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April 6, 2023
5 Min Read
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Quantum computing -- which could bring monumental problem-solving capabilities through sub-atomic “qubits” -- is capturing imaginations as the next big leap for information technology.
Businesses and governments are pouring billions of dollars into quantum technology research that will quite likely change (but not replace) computing as we know it today. According to P&S Intelligence, quantum computing will be a $5.2 billion market by 2030. That market potential has created a lot of buzz. But quantum computing experts caution the technology’s full potential will take years or even decades to realize.
Quantum computing uses quantum physics to solve problems that are too complex for classical bit-based computers. But it’s important to understand that quantum computers will not replace classical computing -- they are seen as an accelerator or companion to classical computing that will be used for very specific tasks. “You won’t be opening a Microsoft Word document or streaming video with a quantum computer,” says Sam Lucero, chief quantum computing analyst at Omdia. The advantage will come in areas of optimization that will benefit things like manufacturing processes, logistics, finance, chemical modeling, machine learning, and more.
Between headline-grabbing AI advancements, and ever-increasing cybersecurity threats and attacks, emerging technology is consuming our business and government leaders’ attention at a feverish pace. Quantum computing can be seen as both a solution and a massive risk –- with the capability to crack current encryption methods easily. Making computing “quantum cyber ready” is driving much of the research that has become an arms race between companies and countries. Business leaders, however, are more excited about the less salacious aspects of quantum computing that could dial into better profits and more efficiency.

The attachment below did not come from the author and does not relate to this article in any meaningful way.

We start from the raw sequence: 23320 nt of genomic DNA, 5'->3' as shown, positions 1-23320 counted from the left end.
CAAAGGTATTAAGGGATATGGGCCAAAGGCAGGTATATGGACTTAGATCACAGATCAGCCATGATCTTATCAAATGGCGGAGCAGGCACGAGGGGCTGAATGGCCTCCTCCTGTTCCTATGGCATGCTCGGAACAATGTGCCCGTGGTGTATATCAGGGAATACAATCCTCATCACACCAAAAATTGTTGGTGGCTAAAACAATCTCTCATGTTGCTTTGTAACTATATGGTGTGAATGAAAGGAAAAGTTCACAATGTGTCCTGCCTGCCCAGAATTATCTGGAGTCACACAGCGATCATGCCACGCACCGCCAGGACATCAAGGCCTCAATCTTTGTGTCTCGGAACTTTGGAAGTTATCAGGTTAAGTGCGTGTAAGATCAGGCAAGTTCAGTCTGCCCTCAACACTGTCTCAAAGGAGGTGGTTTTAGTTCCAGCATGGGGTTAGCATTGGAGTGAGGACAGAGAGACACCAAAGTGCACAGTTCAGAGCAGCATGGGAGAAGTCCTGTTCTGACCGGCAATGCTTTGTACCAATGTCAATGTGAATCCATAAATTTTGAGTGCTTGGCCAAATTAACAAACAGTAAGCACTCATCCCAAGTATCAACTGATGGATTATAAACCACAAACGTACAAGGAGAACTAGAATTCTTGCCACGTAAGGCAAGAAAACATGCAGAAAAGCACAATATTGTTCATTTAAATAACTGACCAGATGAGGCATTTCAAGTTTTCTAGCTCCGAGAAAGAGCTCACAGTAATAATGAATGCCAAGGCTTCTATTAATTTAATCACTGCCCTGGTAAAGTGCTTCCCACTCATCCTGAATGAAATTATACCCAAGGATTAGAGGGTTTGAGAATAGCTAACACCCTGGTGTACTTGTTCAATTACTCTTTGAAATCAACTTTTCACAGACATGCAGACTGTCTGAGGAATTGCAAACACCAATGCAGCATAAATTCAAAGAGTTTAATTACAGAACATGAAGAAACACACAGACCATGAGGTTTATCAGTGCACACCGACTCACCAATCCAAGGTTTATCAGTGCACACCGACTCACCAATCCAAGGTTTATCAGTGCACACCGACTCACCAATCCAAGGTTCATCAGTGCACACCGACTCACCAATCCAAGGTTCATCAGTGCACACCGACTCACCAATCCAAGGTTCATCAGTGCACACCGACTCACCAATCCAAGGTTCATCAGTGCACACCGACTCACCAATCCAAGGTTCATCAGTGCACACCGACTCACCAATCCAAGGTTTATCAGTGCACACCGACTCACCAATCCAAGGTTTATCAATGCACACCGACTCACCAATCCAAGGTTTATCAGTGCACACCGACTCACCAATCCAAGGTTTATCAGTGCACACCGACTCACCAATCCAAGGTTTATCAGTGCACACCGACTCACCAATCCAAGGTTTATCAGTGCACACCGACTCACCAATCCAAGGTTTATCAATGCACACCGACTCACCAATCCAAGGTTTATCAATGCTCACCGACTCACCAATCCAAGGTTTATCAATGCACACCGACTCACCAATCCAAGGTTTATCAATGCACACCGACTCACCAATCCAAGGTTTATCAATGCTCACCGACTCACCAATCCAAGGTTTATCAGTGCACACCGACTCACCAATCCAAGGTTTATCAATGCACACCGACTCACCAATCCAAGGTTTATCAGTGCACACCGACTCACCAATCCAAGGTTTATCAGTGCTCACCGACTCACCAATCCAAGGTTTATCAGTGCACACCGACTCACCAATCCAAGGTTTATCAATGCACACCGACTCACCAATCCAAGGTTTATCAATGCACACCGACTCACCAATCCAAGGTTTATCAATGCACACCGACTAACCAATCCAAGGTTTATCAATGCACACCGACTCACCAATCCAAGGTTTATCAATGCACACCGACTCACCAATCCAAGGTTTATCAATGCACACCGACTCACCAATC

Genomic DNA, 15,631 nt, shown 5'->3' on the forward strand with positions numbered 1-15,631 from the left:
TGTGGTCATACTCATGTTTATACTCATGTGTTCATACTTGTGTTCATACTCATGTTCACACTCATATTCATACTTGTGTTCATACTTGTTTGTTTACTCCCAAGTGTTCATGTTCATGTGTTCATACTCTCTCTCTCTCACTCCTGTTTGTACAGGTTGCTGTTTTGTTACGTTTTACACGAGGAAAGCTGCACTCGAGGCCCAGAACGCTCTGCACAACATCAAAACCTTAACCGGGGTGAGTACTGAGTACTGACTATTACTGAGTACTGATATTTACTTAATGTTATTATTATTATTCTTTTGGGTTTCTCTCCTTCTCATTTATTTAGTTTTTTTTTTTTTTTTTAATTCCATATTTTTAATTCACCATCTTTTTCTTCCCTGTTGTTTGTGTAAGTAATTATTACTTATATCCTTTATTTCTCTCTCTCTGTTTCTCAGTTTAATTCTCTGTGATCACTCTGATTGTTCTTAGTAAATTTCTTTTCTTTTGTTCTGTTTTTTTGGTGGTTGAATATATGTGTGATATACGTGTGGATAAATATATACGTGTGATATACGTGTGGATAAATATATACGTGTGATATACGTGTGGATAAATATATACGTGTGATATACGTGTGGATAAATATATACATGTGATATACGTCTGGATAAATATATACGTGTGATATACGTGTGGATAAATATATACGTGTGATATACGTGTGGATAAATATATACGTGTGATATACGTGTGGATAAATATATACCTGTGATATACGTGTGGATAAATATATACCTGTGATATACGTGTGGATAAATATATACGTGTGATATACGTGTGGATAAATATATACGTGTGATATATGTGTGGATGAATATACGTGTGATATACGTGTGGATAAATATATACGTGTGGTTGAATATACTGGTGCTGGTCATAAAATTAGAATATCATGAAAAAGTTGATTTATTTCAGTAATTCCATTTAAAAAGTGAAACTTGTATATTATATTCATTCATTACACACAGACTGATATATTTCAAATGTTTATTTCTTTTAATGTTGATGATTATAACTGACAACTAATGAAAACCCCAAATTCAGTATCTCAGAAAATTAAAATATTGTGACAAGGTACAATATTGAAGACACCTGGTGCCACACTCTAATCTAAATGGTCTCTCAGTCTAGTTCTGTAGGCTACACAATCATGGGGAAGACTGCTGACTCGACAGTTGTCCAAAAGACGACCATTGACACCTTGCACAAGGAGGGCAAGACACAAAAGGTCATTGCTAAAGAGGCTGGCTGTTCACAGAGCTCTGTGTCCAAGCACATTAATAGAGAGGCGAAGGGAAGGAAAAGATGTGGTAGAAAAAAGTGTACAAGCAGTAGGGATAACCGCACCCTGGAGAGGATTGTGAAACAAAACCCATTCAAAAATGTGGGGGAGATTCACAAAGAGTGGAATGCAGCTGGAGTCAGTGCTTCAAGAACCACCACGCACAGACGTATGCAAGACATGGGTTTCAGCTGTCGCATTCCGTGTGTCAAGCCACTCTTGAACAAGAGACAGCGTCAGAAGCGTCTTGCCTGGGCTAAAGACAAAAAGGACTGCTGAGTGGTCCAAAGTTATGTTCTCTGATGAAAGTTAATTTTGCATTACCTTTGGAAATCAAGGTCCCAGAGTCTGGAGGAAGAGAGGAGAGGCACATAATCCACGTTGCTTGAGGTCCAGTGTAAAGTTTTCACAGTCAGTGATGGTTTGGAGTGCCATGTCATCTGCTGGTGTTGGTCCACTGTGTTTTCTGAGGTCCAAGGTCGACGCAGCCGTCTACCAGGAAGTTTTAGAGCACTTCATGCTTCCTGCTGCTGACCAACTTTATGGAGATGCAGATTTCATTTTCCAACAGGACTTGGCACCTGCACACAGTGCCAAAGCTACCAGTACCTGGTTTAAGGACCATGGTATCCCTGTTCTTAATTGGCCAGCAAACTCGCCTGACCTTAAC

Quantum’s Logistics Advantage
One area where Omdia’s Lucero sees the most promise commercially is in the area of “combinatorial optimization,” that is, solutions that require an increasing level of computation power with increasing variables. A quantum computer, for example, may one day be able to handle thousands of tasks with multiple variations (such as multiple satellite positioning, which would be an impossible task for classical computers). Such logistic capabilities would free up power-hungry super computers and create more efficiency in data centers globally.
“If you have a problem that can be put into an algorithm that leverages the parallelism of quantum computers, that’s where you can get a very dramatic potential speed up,” Lucero says. “If you have a problem that for every additional variable, you add to the problem, and doubles the computational complexity -- that is probably a good candidate to be adapted into a quantum computational problem.”
The so-called “traveling salesperson problem,” for example, would be a fitting problem for a quantum computer. The algorithm asks the following: “Given a list of cities and the distances between each pair of cities, what is the shortest possible route that visits each city exactly once and returns to the origin city.” This and other combinatorial optimization problems are important to theoretical computer science because of the complexity of variations involved. Used as a benchmark, the algorithm can be applied to planning, logistics, microchip manufacturing and even DNA sequencing. In theory, a quantum computer could make quick work of this complicated algorithm and provide greater efficiency for programming.